Myelination in a compartmentalised murine Schwann cell–dorsal root ganglion neuron coculture in microfluidic chambers. Myelin-associated protein periaxin-labelled myelin segments (green) cover neurofilament light chain-labelled axons (magenta). Nuclei are labelled in blue using DAPI. These cocultures allow separate genetic manipulation of mouse Schwann cells or neurons, use of cells from different transgenic animals, axotomies to study injury, and drug treatments in a purely murine culture with robust myelination. Schwann cells protect axons after injury in these cocultures and delay axon degeneration, irrespective of whether they are myelinating or not.

Why did you choose Journal of Cell Science for your paper?

We wanted to try submitting to Review Commons, as we usually preprint our work and like the idea of journal-independent peer review to potentially save a paper from being reviewed more than once at different journals. The Company of Biologists' journals allow transfers from Review Commons, and we thought Journal of Cell Science would be an excellent home for our paper, especially as they have published many incredibly interesting tools and techniques in the past.

What's next for you?

I am wrapping up my PhD and have just submitted my thesis! Now I've got lots of exciting work to look forward to as a postdoc here in Cambridge. I'm excited to continue learning about all the different ways in which neurons and glial cells interact, and I can't wait to see where this work will take me.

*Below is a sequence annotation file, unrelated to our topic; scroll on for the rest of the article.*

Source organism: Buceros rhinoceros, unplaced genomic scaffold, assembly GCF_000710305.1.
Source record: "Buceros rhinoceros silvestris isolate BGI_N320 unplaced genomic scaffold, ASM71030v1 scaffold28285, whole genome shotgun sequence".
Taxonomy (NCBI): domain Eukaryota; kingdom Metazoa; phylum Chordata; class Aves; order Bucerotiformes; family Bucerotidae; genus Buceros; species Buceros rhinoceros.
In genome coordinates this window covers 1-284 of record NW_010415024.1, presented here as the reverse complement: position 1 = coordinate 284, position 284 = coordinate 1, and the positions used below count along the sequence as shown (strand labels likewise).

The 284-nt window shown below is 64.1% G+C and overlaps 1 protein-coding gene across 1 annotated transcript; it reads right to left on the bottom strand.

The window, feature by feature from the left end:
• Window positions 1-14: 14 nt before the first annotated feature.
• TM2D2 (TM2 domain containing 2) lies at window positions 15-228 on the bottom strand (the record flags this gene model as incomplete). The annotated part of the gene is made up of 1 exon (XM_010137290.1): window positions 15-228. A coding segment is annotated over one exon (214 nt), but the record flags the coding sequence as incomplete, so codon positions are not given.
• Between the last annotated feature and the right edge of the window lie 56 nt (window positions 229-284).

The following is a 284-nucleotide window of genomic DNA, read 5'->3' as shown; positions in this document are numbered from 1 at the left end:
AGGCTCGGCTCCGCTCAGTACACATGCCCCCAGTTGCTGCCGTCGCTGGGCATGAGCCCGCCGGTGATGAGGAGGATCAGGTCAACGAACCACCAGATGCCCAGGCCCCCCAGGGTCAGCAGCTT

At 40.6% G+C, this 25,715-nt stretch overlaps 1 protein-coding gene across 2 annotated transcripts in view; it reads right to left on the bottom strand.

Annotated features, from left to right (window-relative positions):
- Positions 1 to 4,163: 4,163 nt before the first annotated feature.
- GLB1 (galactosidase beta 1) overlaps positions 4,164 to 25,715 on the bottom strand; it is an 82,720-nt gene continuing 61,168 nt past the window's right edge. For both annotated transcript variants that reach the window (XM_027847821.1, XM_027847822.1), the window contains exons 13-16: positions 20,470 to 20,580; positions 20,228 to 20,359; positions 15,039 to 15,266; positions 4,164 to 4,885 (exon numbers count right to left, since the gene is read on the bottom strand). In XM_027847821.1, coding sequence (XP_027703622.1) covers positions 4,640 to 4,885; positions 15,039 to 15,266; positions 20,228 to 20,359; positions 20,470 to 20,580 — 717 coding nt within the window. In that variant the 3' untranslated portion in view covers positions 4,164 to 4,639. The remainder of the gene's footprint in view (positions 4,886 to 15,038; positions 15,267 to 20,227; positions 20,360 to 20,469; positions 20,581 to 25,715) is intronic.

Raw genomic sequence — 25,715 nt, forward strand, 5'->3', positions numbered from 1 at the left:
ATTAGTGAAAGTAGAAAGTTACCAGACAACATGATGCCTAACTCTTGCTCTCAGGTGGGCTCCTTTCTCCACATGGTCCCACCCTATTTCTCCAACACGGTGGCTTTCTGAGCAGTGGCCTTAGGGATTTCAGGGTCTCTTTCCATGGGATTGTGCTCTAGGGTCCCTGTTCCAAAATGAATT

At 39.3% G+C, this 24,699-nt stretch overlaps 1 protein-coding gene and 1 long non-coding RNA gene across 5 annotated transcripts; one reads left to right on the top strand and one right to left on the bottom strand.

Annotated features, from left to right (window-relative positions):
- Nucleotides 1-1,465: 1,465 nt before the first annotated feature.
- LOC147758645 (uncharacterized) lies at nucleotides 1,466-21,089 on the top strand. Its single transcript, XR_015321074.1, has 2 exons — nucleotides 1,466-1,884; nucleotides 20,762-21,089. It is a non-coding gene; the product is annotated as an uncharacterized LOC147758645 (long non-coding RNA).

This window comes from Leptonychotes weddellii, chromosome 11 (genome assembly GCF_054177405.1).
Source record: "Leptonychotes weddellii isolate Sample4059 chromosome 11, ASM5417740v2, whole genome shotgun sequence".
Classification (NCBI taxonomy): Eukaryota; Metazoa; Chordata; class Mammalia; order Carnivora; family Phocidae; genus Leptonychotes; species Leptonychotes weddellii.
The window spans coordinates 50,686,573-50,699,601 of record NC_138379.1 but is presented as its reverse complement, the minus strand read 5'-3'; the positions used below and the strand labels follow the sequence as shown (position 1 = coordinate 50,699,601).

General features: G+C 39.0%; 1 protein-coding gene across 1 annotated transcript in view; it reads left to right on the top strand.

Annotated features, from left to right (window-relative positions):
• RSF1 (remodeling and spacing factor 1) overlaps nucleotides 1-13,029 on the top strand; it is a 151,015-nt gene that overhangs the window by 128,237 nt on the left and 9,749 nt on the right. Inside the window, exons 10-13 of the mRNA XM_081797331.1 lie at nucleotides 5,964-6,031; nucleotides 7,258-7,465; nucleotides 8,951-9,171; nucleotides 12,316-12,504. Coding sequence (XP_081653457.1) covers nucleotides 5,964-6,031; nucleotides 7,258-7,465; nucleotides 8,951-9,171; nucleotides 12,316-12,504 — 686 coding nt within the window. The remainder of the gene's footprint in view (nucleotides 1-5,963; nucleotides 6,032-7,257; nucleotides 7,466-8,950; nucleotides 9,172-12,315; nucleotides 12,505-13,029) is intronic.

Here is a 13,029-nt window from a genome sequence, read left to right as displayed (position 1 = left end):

Tell us something interesting about yourself that wouldn't be on your CV

I love baking – and every supervisor I've had has asked why I am doing science and not opening a bakery instead! I've made wedding cakes for my siblings, I've baked a brain cake (it looked disgustingly realistic) and a cell cake, and I've even made a croquembouche for one of my co-authors on this paper (and transported it across London on the Tube). I'm currently planning a nerve cross-section cake, where I want to draw all the myelinated axons of a nerve cross-section on a cake and then mirror glaze it, so it looks a bit like a nerve sample.

What is your scientific background and the general focus of your research?

I studied neuroscience as an undergraduate student and was fascinated by how cells interact with each other, and especially how neurons interact with glia and how this regulates the function of both neurons and glia. I then started my PhD at the University of Cambridge investigating axon–Schwann cell interactions, specifically after peripheral nervous system injury. After injury, axons degenerate and Schwann cells transform into repair Schwann cells, which digest myelin, attract macrophages, and support neuronal survival and axon regeneration. Both axon degeneration and this repair process are regulated by cell-intrinsic molecular pathways, but their interaction and the Schwann cell injury response are incompletely understood. I am working on further characterising this injury response and on understanding the transcriptional changes in Schwann cells after nerve injury. As a part of this work, I have used a range of different model systems, including the cocultures described in our paper, but also mice and zebrafish.

Clara Mutschler's contact details: John Van Geest Centre for Brain Repair, University of Cambridge, Cambridge, CB2 0PY, UK.

E-mail: cm2019@cam.ac.uk

Mutschler
,
C.
,
Fazal
,
S. V.
,
Schumacher
,
N.
,
Loreto
,
A.
,
Coleman
,
M. P.
and
Arthur-Farraj
,
P.
(
2023
).
Schwann cells are axo-protective after injury irrespective of myelination status in mouse Schwann cell–neuron cocultures
.
J. Cell Sci
.
136
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jcs261557
.